First, you could encapsulate these patches in a feature description and only
include them in the BSP description for the board(s) that require them (see
3.3.2 and 3.3.5).

Alternatively, you can create a branch in your Linux kernel sources and
the patches there. You can then specify this new branch as the KBRANCH
to use
for this board. You can do this in the recipe with the KBRANCH variable:

KBRANCH = "mynewbranch"

or in the BSP description using the "branch" command:

define KMACHINE mybsp
define KTYPE standard
define KARCH i386
include standard.scc

branch mynewbranch

include mybsp.scc

The decision of which approach to take, feature or branch, is entirely
up to you
and depends on what works best for your development model. If you are
working on board support, you may find that working within a branch is more
practical than trying to continually reintegrate your patches into a
feature. On
the other hand, if you are simply reusing some patches from an external
tree and
are not working on them, you may find the encapsulated feature to be
as it does not require the additional complexity of branching in your Linux
kernel sources.

If you are supporting multiple boards and architectures and find
yourself with
numerous branches, you might consider using a hierarchical branching system
similar to what the linux-yocto Linux kernel repositories use:


If you had two ktypes, standard and small for instance, and three
machines, your
git tree might look like this:


This organization can help clarify the relationship of the branches to
each other. In this case, "common/standard/machine_a" would include
everything in
"common/base" and "common/standard/base". The "standard" and "small"
add sources specific to those kernel types that for whatever reason are not
appropriate for the other branches.

Note: The "base" branches are an artifact of the way git manages its data
internally on the filesystem: it will not allow you to use
"common/standard" and "common/standard/machine_a" because it would
have to
create a file and a directory named "standard".

3.5 Feature Branches
During active development a new feature, it can be more efficient to
work with
that feature as a branch, rather than as a set of patches which have to be
regularly updated. The Yocto Project Linux kernel tools provide for this
the "git merge" command.

To merge a feature branch into a BSP, insert the "git merge" command
after any
branch commands:

define KMACHINE mybsp
define KTYPE standard
define KARCH i386
include standard.scc

branch mynewbranch
git merge myfeature

include mybsp.scc

3.6 SCC Reference
* branch [ref]

Create a new branch relative to the current branch (typically
${KTYPE}) using
the currently checked-out branch, or "ref" if specified.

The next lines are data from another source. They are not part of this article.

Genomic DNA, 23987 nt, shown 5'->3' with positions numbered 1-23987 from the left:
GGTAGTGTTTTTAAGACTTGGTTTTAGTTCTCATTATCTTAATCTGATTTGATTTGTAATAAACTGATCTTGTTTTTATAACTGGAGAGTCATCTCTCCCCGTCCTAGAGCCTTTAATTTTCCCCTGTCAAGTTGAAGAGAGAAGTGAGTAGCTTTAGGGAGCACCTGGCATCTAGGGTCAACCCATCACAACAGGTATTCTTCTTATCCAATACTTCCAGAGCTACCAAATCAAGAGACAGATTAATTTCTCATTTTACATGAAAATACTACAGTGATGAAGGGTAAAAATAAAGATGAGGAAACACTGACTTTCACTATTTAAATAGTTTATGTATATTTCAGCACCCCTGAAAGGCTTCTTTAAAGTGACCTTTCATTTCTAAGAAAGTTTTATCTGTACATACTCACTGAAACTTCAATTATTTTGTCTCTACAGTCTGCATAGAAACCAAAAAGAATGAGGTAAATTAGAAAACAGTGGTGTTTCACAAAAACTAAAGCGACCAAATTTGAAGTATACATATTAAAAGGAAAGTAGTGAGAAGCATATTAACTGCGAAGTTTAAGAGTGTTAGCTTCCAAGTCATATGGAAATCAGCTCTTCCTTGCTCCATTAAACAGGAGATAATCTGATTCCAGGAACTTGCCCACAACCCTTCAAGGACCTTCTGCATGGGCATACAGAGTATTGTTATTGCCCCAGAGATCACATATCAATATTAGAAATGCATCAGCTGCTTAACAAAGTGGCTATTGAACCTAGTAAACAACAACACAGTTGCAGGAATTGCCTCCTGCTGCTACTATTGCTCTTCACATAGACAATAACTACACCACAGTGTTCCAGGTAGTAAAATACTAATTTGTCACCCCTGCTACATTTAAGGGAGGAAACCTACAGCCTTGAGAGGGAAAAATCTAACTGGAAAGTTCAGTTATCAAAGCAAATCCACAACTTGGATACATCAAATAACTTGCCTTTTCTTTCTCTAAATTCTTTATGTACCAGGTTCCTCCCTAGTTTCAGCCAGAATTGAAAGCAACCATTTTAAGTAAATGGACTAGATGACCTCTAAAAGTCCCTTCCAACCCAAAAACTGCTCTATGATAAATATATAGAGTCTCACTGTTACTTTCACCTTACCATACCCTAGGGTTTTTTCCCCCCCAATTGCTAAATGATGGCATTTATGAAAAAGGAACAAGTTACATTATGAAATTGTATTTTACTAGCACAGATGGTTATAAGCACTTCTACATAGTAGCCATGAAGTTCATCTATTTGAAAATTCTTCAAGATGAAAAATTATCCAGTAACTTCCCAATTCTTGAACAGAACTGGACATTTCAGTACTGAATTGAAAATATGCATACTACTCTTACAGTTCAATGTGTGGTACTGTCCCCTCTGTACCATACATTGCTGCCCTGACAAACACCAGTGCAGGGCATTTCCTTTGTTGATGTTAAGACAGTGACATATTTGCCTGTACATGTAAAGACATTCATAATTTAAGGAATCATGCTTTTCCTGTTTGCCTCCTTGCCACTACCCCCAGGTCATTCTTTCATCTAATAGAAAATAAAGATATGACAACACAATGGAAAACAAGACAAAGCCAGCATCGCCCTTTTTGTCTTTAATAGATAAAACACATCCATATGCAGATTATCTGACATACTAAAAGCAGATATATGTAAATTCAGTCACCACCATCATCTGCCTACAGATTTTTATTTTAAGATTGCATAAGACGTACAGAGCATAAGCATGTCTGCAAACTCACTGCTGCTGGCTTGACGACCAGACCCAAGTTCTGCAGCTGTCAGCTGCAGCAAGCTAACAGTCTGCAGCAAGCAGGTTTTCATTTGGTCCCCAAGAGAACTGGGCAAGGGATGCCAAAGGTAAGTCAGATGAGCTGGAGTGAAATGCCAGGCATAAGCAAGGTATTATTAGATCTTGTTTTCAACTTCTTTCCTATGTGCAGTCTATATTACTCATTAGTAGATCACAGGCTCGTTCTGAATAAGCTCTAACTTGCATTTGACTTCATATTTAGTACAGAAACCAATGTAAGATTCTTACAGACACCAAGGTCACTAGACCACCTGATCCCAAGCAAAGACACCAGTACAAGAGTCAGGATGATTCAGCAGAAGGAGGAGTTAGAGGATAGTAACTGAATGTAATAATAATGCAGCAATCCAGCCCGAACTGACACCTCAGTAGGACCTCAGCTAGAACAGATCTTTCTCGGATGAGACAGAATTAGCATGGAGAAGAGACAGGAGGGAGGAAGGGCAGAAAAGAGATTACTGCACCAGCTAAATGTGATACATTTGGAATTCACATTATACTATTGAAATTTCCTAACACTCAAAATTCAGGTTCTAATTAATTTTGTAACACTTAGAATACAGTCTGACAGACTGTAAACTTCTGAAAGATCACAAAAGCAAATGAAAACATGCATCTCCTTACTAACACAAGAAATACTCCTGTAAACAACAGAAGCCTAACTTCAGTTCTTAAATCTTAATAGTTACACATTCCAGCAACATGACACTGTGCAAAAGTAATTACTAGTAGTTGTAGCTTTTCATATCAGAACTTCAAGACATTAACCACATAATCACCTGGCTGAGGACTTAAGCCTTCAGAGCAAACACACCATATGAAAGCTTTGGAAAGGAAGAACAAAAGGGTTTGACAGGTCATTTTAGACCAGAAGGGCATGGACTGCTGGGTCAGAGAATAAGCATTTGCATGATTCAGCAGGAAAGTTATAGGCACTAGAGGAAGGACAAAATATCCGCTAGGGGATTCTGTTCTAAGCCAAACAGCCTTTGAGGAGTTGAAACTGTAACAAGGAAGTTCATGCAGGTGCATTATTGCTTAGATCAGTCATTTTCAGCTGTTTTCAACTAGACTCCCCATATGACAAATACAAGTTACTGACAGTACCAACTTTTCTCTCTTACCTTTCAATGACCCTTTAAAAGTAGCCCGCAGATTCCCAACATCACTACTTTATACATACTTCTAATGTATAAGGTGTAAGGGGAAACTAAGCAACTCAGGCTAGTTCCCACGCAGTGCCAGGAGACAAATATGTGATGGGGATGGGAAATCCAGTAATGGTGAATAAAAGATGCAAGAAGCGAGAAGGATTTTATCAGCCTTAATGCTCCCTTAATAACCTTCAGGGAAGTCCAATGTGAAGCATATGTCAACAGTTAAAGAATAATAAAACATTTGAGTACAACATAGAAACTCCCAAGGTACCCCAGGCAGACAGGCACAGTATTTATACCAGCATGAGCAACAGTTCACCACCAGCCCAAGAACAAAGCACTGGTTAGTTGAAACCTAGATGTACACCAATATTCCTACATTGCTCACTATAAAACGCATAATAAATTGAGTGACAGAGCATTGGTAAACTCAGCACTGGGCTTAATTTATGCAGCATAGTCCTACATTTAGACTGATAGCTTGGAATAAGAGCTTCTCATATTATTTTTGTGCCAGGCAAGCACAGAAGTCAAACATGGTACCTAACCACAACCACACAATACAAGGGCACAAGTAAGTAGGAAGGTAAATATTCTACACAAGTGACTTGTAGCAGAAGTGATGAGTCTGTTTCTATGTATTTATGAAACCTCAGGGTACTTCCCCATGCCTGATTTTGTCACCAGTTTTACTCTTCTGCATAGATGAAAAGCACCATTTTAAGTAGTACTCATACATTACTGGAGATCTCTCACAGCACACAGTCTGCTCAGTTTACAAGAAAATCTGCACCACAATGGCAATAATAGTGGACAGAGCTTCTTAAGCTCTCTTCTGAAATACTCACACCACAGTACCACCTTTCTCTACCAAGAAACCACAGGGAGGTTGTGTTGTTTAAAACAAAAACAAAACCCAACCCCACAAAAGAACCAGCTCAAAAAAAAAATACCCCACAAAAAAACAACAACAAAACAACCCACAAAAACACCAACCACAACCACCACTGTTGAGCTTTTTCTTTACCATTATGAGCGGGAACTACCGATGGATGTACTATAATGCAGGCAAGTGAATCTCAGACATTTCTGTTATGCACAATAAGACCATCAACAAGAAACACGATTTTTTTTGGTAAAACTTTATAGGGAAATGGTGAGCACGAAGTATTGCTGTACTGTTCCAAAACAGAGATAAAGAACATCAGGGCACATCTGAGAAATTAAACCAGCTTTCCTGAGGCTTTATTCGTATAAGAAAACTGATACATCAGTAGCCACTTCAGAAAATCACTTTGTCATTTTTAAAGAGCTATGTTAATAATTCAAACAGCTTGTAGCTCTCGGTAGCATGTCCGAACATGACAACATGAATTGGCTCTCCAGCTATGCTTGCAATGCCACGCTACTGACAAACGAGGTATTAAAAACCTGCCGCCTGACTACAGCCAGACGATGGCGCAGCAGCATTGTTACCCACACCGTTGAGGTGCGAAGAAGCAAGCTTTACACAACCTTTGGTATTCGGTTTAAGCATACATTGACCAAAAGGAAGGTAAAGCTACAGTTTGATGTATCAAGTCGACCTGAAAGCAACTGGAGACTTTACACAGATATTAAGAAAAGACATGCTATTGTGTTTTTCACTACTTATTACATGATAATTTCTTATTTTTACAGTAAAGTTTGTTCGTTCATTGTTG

TODO: Bruce, we need to clarify the "relative to the current branch" bit.

* define

Define variables, such as KMACHINE, KTYPE, KARCH, and

* include SCC_FILE

Include an scc file in the current file. It will be parsed as if inserted

* kconf [hardware|non-hardware] CFG_FILE

Queue a configuration fragment for merging into the final Linux
.config file.

* merge (or "git merge") GIT_BRANCH

Merge the feature branch into the current branch.

* patch PATCH_FILE

Apply the patch to the current git branch.

4. FAQ
Q. How do I use my own Linux kernel .config?
A. See 2.2.2.

Q. How do I create configuration fragments?
A. See 2.3.1.

Q. How do I use my own Linux kernel sources?
A. See 2.4.

Q. How do I install/not-install the kernel image on the rootfs?
A. The kernel image (e.g. vmlinuz) is provided by the kernel-image package.
Image recipes depend on kernel-base. To specify whether or no the kernel
image is installed in the generated root filesystem, override
RDEPENDS_kernel-base to include or not include "kernel-image".
See (TODO: development manual reference for overrides).

Q. How do I install a specific kernel module?
A. Linux kernel modules are packaged individually. To ensure a specific
module is included in an image, include it in the appropriate
machine RRECOMMENDS variable. See the Yocto Project Reference Manual
glossary for details on:


For example, set the following in the qemux86.conf file to include
the ab123
kernel modules with images built for the qemux86 machine:

MACHINE_EXTRA_RRECOMMENDS += "kernel-module-ab123"

See 2.5 for details.

Q. How do I changed the Linux kernel command line?
A. The Linux kernel command line is typically specified in the machine
config in
the APPEND variable. For example, you can add some helpful debug

APPEND += "printk.time=y initcall_debug debug"